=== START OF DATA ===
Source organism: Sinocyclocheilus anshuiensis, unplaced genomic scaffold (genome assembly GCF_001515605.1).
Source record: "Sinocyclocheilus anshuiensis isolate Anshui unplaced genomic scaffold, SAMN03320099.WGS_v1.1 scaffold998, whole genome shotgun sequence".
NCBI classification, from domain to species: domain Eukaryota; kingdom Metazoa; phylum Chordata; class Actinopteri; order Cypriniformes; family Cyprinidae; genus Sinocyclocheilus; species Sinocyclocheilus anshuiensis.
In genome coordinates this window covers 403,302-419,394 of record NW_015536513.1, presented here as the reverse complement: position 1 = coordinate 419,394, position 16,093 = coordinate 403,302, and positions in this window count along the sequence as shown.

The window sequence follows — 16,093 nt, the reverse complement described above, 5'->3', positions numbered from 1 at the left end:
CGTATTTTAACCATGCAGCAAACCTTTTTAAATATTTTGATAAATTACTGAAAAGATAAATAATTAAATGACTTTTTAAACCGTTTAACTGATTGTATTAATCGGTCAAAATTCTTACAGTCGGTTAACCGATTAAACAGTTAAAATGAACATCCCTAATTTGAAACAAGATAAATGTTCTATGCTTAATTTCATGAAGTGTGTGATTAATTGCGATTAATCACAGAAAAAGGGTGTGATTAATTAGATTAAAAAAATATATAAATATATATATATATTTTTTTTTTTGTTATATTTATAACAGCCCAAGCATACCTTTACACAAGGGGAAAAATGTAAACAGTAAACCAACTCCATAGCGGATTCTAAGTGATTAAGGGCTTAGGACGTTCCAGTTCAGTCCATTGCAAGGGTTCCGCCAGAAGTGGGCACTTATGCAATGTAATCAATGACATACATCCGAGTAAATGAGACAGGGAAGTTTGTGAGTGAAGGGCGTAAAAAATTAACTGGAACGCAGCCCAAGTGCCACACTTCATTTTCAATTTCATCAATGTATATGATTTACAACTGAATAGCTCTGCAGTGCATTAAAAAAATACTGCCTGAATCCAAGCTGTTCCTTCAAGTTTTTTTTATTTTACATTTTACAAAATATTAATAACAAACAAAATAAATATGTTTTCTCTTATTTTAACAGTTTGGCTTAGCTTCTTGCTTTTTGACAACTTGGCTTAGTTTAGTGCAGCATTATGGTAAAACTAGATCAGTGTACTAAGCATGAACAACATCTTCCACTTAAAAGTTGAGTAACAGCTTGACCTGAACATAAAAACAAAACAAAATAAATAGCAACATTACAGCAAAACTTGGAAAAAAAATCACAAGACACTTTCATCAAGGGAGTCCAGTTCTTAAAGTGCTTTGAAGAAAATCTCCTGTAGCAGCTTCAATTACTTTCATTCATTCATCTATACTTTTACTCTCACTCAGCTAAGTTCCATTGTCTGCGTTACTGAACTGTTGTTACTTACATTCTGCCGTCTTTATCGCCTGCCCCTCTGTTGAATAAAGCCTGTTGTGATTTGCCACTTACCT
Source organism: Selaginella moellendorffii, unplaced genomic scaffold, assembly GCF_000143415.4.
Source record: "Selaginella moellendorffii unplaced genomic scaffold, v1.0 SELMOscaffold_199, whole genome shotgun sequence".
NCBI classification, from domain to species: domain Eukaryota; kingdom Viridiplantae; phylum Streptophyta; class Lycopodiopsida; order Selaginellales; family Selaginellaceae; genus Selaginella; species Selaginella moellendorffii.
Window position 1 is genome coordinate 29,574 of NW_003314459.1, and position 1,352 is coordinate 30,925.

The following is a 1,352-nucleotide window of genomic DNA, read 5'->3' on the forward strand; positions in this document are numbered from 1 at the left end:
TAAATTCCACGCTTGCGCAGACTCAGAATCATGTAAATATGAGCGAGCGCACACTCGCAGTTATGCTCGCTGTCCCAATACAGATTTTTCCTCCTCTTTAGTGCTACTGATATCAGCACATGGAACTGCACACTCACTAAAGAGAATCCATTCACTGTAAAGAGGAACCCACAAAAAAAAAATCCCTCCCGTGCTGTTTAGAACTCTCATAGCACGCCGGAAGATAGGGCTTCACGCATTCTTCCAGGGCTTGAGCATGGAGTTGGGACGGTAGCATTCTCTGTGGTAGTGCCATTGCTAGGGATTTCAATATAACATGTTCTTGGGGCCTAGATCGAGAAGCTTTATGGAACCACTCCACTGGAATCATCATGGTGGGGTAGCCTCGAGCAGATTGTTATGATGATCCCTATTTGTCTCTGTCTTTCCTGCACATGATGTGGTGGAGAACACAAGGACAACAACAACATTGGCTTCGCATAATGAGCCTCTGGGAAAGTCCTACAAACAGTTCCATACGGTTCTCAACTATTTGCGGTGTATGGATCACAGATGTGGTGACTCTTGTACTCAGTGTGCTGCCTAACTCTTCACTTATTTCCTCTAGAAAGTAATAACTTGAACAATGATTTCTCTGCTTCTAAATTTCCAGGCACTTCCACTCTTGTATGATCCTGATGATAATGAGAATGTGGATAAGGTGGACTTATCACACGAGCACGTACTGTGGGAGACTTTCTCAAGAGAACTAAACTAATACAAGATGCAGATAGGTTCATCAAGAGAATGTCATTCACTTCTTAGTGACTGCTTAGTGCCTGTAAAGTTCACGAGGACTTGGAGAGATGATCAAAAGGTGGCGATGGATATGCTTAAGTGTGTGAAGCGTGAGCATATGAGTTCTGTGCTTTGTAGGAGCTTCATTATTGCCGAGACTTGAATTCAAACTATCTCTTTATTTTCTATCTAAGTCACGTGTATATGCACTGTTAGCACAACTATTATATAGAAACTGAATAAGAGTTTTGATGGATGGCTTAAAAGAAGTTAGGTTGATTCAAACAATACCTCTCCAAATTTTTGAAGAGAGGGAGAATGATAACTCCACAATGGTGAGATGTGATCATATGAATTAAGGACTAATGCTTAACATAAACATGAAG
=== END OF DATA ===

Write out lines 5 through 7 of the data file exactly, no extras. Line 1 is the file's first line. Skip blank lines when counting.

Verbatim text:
The window sequence follows — 16,093 nt, the reverse complement described above, 5'->3', positions numbered from 1 at the left end:
CGTATTTTAACCATGCAGCAAACCTTTTTAAATATTTTGATAAATTACTGAAAAGATAAATAATTAAATGACTTTTTAAACCGTTTAACTGATTGTATTAATCGGTCAAAATTCTTACAGTCGGTTAACCGATTAAACAGTTAAAATGAACATCCCTAATTTGAAACAAGATAAATGTTCTATGCTTAATTTCATGAAGTGTGTGATTAATTGCGATTAATCACAGAAAAAGGGTGTGATTAATTAGATTAAAAAAATATATAAATATATATATATATTTTTTTTTTTGTTATATTTATAACAGCCCAAGCATACCTTTACACAAGGGGAAAAATGTAAACAGTAAACCAACTCCATAGCGGATTCTAAGTGATTAAGGGCTTAGGACGTTCCAGTTCAGTCCATTGCAAGGGTTCCGCCAGAAGTGGGCACTTATGCAATGTAATCAATGACATACATCCGAGTAAATGAGACAGGGAAGTTTGTGAGTGAAGGGCGTAAAAAATTAACTGGAACGCAGCCCAAGTGCCACACTTCATTTTCAATTTCATCAATGTATATGATTTACAACTGAATAGCTCTGCAGTGCATTAAAAAAATACTGCCTGAATCCAAGCTGTTCCTTCAAGTTTTTTTTATTTTACATTTTACAAAATATTAATAACAAACAAAATAAATATGTTTTCTCTTATTTTAACAGTTTGGCTTAGCTTCTTGCTTTTTGACAACTTGGCTTAGTTTAGTGCAGCATTATGGTAAAACTAGATCAGTGTACTAAGCATGAACAACATCTTCCACTTAAAAGTTGAGTAACAGCTTGACCTGAACATAAAAACAAAACAAAATAAATAGCAACATTACAGCAAAACTTGGAAAAAAAATCACAAGACACTTTCATCAAGGGAGTCCAGTTCTTAAAGTGCTTTGAAGAAAATCTCCTGTAGCAGCTTCAATTACTTTCATTCATTCATCTATACTTTTACTCTCACTCAGCTAAGTTCCATTGTCTGCGTTACTGAACTGTTGTTACTTACATTCTGCCGTCTTTATCGCCTGCCCCTCTGTTGAATAAAGCCTGTTGTGATTTGCCACTTACCT
Source organism: Selaginella moellendorffii, unplaced genomic scaffold, assembly GCF_000143415.4.